11. Think Big
Mega-power under the hood needs to be balanced with mega braking behind the wheels. Brakes are one of the areas where bigger is always better, and there is a wide range of help available for older Mopars. Those '60s and '70s Mopars, especially the lower performance versions, often came with brakes that aren't up to par today, and a great percentage of the old Mopars built for the street these days began life as bread-and-butter, low-performance cars. That old Slant Six Duster may be a hot street machine with the infusion of a 380hp crate small-block-but with the stock brakes, it's a death trap. A variety of approaches can be taken to up the ante on stopping power, running the gambit from retro-fitting, bigger OE brake parts, to pulling out the stops and forking over for a race-derived, four-piston-caliper, four-wheel-disc system. The choice is yours, and in this iinstance, your decisions should first be made on what you need, then on what you can afford.
12. Yes, Master
All the brake at the wheel is worthless if the master cylinder hanging on the firewall won't squeeze the juice. Experience tells us that the dirt-cheap reman masters from the corner parts emporium are a crapshoot. A better bet for OE-style rebuilt masters are specialists in the hobby market, such as Master Power, shown here. Mopar Performance has conversion kits available to bolt up new, later-style Mopar aluminum masters in place of the cast-iron originals. Any mid-'60s-or-earlier single-reservoir Mopar should be retrofitted to a safer, dual-master system for real street use. Ever pop a wheel cylinder on a single-master system? We have, and the instant no-pedal at speed on a busy street was instant crisis. Luckily, we avoided disaster, but we learned a close lesson we won't soon forget.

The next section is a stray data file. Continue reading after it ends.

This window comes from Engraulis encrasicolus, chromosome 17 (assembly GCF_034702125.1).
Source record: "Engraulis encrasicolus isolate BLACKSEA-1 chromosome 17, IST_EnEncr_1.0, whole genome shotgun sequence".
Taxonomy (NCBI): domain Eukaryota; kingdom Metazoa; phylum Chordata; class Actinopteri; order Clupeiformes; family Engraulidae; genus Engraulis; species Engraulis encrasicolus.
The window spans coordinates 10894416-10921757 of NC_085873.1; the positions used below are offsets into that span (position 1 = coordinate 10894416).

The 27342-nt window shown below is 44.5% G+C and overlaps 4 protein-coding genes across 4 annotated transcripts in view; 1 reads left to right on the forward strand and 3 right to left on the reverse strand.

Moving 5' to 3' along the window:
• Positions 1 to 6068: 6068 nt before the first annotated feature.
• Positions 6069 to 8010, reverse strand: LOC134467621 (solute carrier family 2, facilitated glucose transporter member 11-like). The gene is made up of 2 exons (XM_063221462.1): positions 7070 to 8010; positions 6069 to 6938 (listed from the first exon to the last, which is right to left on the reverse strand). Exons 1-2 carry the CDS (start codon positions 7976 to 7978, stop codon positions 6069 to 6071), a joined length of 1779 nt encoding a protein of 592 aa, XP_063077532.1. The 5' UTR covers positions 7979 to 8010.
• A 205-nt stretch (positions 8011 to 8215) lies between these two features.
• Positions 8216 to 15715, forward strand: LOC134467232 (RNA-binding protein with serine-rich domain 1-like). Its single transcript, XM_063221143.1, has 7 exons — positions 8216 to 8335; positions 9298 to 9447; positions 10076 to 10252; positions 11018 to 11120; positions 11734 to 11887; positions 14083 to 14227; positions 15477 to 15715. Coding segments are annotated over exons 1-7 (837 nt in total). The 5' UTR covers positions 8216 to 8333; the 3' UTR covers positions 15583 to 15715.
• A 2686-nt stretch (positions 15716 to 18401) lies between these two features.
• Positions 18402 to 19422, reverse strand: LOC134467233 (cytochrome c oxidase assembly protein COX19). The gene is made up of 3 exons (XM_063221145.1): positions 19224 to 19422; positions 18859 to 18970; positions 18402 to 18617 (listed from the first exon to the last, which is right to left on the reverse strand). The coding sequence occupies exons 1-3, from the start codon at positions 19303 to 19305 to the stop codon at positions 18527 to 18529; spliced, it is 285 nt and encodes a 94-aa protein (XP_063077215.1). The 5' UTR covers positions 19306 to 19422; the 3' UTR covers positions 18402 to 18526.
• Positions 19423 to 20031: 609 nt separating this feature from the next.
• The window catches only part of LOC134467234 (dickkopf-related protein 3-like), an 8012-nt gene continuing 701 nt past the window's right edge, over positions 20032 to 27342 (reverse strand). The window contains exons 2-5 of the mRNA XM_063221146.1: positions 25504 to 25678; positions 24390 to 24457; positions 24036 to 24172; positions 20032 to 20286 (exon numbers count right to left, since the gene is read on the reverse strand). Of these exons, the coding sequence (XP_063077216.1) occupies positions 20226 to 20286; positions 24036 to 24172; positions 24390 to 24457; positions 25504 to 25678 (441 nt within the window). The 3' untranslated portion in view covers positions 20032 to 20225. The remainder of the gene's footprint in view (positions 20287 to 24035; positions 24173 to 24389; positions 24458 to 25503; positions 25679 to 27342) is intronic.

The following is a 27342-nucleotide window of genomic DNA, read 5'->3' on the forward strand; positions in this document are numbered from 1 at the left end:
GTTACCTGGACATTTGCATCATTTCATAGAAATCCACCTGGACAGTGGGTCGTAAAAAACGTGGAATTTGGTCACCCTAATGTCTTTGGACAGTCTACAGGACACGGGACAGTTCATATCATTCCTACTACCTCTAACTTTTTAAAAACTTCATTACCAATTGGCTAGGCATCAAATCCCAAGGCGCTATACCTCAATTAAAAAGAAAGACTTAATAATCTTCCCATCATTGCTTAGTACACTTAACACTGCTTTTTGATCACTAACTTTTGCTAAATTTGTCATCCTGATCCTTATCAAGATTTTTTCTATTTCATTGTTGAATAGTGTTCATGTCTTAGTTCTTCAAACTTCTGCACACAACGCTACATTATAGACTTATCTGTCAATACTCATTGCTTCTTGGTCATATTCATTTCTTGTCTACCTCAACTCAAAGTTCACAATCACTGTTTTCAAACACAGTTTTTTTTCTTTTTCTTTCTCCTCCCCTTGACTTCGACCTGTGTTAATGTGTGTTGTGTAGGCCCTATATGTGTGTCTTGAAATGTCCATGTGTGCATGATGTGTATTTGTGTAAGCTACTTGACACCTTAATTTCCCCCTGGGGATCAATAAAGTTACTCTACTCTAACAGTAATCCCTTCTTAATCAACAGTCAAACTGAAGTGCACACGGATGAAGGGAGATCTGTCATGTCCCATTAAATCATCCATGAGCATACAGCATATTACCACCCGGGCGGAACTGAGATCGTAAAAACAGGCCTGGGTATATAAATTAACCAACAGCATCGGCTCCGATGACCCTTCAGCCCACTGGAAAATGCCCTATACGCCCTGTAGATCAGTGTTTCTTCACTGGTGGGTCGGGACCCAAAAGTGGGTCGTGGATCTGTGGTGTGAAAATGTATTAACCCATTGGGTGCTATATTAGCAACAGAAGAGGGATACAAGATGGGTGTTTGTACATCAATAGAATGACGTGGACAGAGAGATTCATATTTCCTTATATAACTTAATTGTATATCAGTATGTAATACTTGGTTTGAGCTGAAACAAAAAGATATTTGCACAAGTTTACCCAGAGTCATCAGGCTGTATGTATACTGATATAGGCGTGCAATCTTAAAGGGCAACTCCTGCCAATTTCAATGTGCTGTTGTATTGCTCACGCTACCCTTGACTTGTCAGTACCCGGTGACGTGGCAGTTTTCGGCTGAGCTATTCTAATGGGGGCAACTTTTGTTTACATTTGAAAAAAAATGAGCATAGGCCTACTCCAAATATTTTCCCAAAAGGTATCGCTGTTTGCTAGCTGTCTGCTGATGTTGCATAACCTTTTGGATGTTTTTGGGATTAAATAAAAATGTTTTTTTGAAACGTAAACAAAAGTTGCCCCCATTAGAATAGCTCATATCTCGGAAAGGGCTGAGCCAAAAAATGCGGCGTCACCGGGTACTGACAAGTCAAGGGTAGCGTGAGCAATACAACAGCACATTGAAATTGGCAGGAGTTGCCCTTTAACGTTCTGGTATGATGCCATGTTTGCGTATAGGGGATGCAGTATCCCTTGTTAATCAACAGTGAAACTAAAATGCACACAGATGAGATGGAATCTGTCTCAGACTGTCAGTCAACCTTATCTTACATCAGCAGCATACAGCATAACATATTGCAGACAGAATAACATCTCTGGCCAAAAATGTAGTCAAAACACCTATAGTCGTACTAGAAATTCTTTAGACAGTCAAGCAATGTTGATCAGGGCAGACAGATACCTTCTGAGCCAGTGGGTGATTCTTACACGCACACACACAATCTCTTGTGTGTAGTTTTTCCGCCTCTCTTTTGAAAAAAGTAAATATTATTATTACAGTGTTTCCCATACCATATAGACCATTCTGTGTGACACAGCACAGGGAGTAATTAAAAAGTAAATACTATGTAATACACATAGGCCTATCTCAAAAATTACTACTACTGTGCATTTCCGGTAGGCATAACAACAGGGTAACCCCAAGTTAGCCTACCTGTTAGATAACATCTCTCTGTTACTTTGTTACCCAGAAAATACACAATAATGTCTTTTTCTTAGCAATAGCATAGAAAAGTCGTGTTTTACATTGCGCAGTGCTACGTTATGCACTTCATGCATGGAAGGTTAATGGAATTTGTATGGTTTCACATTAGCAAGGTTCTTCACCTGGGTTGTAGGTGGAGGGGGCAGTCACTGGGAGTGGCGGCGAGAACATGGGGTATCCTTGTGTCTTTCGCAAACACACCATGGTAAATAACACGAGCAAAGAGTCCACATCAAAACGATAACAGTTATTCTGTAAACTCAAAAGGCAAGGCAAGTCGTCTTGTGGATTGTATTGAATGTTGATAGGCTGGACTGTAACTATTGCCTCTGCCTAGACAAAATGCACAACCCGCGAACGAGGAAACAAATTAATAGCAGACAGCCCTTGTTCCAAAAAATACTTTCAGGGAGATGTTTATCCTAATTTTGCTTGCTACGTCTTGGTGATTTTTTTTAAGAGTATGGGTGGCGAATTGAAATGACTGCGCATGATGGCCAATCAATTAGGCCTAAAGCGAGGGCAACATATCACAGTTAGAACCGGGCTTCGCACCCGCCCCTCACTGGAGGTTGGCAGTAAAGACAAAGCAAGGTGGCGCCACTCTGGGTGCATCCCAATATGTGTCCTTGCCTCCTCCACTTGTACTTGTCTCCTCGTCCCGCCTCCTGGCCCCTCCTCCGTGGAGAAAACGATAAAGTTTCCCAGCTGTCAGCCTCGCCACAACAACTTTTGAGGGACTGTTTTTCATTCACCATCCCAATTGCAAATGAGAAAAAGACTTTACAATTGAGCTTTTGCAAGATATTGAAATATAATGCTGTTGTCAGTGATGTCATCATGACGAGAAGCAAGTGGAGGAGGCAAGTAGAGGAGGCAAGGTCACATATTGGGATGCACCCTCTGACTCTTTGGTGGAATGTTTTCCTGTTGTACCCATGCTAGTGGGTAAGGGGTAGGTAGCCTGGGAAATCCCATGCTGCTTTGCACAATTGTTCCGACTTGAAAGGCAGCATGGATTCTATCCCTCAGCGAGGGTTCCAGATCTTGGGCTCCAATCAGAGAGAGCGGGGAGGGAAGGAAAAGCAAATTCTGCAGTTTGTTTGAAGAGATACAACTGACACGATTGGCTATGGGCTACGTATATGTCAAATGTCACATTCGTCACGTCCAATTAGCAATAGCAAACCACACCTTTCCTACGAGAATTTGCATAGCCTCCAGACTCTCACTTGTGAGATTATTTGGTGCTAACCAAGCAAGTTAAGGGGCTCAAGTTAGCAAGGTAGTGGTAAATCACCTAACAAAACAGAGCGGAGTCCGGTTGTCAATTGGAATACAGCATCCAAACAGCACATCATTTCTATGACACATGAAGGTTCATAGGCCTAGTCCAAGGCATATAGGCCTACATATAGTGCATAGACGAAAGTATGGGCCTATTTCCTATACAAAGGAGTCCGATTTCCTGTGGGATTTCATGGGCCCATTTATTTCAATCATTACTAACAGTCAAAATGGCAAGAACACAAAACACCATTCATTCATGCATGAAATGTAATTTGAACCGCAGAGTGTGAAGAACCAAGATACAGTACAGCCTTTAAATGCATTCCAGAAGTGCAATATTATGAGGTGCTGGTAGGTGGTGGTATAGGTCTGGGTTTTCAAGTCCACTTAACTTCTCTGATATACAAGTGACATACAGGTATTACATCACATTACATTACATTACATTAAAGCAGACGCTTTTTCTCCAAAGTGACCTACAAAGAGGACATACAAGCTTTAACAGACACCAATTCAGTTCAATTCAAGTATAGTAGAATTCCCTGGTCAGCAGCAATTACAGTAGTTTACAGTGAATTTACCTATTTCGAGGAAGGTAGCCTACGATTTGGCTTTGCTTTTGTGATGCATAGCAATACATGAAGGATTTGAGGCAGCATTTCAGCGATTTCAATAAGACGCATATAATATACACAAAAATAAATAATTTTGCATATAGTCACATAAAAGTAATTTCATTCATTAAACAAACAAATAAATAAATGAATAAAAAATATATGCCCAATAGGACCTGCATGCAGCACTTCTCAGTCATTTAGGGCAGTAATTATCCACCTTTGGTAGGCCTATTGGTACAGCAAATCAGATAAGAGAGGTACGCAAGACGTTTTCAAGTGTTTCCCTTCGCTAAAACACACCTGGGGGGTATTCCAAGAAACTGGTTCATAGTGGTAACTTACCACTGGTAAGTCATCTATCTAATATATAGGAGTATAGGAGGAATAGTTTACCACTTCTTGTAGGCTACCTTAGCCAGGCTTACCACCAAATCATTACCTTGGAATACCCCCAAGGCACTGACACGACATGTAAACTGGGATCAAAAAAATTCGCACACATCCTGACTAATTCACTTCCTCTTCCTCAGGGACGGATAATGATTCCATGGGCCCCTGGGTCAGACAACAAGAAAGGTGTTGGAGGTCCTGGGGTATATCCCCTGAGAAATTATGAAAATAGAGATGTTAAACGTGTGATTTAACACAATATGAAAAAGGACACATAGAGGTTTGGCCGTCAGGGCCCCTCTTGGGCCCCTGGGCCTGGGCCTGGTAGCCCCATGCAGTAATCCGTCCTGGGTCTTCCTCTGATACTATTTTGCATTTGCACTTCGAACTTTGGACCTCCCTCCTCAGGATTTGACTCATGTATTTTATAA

13. Power Pad
Drum brakes not only rust, but also fade away; nothing like trying to slow down your worked B-Body and finding that the drums have gotten too warm to work efficiently. Luckily, Mopar aftermarket growth in the '90s provided disc brake conversions. Once installed, the stopper will stop when called upon, not when they decide to. Use quality pads; some such as these from EBC also created to prevent rotor wear and grind. There are even pads available that are constructed from carbon fiber for even greater heat dissipation and longer life. Regardless, unless you are doing a full-tilt restoration, front disc brakes can be the best upgrade to your vintage Mopar. For serious street-strip cars, four-wheel outfits may be an even better bet.
14. Line Me Up
Hitting the streets with 30-year-old, rusty steel brake lines and cracked, bulged brake hoses is way too whacked-out for us; Why, why, why? when the aftermarket has new line kits available for most older Mopars, which means you don't even have to fab your own anymore? Lines are available in stainless, which look good and should outlast anything else on the car. We picked up this set from Penstar Reproductions at a local show. Don't sacrifice your Detroit iron by deciding the worn-out stuff is "good enough," because it isn't.
Here is one we all know and love but needs repeating: the good old Mopar electronic ignition. Does it work? Millions of production vehicles have answered that beyond debate. Is it the hot ticket on my street Mopar? Consider the fact that any part of the system can be bought at the counter of virtually any auto parts store across the country. Mighty reassuring when you're a long way from home. Is it good enough for my stout street car? We've turned 7,000-plus rpm on the street and the dyno, and it works as well as anything else running the low-buck street Mopar Performance system. Racers across the country run the system with MP's race control boxes, proving it every day. For real street, it's the best thing going. If you still have a points ignition, you just must like tinkering on a regular basis.